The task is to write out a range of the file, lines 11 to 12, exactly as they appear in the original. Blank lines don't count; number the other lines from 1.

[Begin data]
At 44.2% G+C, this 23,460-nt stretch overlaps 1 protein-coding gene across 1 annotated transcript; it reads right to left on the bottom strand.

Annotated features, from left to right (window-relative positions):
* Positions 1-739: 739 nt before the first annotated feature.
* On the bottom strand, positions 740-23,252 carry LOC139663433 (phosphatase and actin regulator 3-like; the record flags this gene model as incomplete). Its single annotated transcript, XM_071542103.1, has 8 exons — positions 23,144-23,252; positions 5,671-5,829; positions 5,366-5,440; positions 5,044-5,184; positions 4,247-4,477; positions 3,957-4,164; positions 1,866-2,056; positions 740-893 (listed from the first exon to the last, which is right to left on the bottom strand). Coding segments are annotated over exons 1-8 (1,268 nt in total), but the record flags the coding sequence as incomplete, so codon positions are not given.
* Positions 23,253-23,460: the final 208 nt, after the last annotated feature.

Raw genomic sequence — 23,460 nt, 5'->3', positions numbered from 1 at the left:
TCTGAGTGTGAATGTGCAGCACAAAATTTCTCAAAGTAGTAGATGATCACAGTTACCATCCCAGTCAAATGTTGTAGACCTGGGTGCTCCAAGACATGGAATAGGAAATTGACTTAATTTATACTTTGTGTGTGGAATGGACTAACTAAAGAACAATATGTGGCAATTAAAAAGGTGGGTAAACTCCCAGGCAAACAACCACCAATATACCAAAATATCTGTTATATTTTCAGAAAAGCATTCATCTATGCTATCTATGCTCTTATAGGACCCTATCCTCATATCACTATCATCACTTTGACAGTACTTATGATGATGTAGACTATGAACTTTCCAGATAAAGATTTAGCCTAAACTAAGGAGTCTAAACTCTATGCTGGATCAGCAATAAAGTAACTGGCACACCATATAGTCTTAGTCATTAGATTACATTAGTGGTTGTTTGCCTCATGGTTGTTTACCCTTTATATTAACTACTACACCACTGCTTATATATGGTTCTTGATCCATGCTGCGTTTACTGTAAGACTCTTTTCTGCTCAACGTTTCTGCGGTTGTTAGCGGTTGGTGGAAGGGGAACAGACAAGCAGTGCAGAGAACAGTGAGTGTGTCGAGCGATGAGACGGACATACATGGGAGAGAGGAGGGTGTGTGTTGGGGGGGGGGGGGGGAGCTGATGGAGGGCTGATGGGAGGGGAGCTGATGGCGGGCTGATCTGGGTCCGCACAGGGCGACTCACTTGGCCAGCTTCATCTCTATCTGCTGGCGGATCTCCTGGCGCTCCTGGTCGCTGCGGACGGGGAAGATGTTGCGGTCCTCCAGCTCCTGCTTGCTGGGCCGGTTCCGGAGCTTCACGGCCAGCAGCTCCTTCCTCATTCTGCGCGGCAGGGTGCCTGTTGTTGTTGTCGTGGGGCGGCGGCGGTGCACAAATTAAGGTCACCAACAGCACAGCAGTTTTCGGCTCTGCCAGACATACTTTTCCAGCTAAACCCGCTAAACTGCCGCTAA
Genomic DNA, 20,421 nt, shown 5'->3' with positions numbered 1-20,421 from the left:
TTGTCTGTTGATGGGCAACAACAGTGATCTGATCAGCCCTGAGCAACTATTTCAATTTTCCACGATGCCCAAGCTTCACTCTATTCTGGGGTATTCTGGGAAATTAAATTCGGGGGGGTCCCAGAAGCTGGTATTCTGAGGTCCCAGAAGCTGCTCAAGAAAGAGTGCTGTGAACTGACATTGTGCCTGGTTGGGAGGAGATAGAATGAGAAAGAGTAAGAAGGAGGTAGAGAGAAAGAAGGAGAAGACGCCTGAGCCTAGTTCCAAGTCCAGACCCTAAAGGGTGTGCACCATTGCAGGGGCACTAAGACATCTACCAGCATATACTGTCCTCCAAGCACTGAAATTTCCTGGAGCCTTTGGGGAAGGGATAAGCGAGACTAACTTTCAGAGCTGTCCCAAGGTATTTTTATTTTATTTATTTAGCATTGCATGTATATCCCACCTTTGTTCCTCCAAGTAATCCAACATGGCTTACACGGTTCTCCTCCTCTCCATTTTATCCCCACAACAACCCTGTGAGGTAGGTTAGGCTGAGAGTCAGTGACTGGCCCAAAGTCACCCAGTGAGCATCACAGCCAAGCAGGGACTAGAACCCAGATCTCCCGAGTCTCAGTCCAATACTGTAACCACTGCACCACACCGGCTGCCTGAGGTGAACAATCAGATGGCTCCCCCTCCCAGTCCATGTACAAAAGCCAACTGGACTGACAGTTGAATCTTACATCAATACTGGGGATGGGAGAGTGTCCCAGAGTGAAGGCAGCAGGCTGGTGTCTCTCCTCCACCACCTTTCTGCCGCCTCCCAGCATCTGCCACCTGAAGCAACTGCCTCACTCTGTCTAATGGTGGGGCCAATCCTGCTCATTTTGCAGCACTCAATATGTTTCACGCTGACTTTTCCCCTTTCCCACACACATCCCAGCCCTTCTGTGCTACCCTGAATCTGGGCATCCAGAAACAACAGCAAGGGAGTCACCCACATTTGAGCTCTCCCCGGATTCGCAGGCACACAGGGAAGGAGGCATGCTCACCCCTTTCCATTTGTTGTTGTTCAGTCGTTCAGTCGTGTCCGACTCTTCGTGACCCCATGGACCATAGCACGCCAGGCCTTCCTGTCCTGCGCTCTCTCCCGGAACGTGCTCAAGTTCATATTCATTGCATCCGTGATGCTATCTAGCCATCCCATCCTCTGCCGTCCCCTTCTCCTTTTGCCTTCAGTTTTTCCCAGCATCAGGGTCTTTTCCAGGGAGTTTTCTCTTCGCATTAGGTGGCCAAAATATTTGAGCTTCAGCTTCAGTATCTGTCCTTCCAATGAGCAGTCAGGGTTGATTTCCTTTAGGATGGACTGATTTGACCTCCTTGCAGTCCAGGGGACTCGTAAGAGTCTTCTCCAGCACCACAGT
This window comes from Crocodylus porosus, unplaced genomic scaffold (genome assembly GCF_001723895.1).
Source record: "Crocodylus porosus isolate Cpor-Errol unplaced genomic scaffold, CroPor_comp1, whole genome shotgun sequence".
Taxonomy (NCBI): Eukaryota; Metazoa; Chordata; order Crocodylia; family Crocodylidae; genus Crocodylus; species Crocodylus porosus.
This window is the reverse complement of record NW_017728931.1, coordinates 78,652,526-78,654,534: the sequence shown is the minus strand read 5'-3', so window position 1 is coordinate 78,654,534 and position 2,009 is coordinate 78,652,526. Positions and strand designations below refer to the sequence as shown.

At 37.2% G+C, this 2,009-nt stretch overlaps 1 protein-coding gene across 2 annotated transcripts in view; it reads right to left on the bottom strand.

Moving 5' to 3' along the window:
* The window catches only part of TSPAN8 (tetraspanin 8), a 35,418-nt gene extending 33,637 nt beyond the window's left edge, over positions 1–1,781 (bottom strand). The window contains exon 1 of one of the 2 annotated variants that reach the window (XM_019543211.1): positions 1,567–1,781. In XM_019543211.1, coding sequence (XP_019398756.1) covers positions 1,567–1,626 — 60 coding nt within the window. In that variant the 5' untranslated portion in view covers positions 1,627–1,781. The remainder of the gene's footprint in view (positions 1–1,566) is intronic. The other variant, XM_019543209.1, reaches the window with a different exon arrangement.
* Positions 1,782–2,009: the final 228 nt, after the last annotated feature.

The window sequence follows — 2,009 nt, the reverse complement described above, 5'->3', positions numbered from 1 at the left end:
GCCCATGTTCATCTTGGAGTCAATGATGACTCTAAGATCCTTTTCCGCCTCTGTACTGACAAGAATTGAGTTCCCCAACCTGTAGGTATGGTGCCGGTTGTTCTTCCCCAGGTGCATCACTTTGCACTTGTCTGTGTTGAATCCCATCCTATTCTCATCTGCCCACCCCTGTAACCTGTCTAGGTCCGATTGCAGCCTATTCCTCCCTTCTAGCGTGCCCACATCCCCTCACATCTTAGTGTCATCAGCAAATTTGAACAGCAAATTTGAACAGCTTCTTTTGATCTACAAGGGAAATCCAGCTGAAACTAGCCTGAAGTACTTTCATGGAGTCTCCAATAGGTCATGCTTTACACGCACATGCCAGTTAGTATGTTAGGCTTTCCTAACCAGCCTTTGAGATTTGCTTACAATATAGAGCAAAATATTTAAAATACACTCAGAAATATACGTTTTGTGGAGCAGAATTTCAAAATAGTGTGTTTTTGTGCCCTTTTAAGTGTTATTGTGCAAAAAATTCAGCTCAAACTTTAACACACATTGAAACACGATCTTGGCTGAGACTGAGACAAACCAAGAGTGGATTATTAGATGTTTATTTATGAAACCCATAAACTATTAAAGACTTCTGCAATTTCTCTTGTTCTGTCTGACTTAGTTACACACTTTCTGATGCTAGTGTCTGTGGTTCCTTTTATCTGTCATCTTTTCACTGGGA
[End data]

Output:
Source record: "Crocodylus porosus isolate Cpor-Errol unplaced genomic scaffold, CroPor_comp1, whole genome shotgun sequence".
Taxonomy (NCBI): Eukaryota; Metazoa; Chordata; order Crocodylia; family Crocodylidae; genus Crocodylus; species Crocodylus porosus.